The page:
ERIC Number: ED262748
Record Type: Non-Journal
Publication Date: 1985-Mar
The President's Report, 1983-84.
The 1983-84 annual report of the President of Harvard University to members of the Board of Overseers addresses the advantages and disadvantages of the utilization of new technologies by a university, comments on the instructional uses of computers (including computer assisted instruction (CAI)) and video technology, and cites specific examples in which Harvard has adopted such instructional methods. Examples include simulated environments in the Medical, Law, and Business Schools, use of CAI instruction in bookkeeping and accounting classes in the Business School, and use of closed circuit television to link the Medical School to teaching hospitals and other Boston institutions. Also discussed are possible future uses of technology at Harvard such as videodisc applications for art history and links betweeen student microcomputers and the library's online catalog. Some objections to the new technology are also discussed, including speculation on the computer's inability to contribute much to the "open-ended" fields of moral philosophy, religion, historical interpretation, literary criticism, or social theory, and its failure to inspire students or serve as a role model. It is argued that humanistic learning has suffered from "ill-considered" efforts to ape the scientists by concentrating on what is quantifiable, verifiable, and value free. More attention to the process by which students learn is called for, and the possibility that technology may inadvertently assist that endeavor is noted. New technologies are welcomed with "cautious enthusiasm," and it is suggested that the new machines may be a catalyst to hasten the development of new insights into human cognition and new ways of helping students to learn. (JB)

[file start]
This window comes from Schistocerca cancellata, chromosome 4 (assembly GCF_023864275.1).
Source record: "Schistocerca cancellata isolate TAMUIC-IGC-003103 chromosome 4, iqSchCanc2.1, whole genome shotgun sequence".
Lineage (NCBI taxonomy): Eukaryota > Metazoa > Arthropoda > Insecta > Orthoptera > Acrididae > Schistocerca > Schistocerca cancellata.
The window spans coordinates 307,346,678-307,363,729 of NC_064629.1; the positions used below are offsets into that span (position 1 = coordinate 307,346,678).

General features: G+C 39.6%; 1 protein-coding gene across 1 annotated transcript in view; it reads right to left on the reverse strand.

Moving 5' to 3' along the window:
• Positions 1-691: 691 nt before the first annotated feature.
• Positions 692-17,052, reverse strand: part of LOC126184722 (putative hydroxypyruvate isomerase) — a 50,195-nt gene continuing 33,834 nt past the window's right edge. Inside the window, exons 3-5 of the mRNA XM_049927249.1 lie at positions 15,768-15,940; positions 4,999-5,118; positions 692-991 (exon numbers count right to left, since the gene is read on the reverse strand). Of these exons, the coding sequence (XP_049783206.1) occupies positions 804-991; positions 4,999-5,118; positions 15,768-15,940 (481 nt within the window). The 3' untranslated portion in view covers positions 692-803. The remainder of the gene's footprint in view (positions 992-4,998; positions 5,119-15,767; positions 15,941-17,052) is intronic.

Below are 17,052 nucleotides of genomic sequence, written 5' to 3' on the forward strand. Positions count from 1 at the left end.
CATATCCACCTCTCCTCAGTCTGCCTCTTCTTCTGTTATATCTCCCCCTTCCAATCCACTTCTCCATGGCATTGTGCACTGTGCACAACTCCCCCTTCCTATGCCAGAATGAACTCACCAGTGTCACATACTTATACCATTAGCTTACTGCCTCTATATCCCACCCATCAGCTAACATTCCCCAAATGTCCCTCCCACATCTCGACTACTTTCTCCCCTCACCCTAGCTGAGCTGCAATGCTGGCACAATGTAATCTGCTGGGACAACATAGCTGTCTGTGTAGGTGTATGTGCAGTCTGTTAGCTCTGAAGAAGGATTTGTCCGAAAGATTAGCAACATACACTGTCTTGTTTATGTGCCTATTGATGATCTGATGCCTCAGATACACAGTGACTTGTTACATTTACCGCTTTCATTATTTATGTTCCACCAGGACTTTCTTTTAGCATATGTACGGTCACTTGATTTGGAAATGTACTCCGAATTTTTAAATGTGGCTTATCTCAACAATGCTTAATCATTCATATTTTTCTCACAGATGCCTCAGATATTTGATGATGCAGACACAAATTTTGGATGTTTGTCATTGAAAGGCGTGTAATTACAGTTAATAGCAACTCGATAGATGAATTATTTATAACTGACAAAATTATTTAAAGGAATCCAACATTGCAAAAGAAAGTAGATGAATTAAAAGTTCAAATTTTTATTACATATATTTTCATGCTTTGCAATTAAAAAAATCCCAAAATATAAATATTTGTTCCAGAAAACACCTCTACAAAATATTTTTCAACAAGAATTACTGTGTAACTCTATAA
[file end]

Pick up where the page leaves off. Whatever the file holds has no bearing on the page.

Publication Type: Opinion Papers; Reports - Descriptive
Education Level: N/A
Authoring Institution: N/A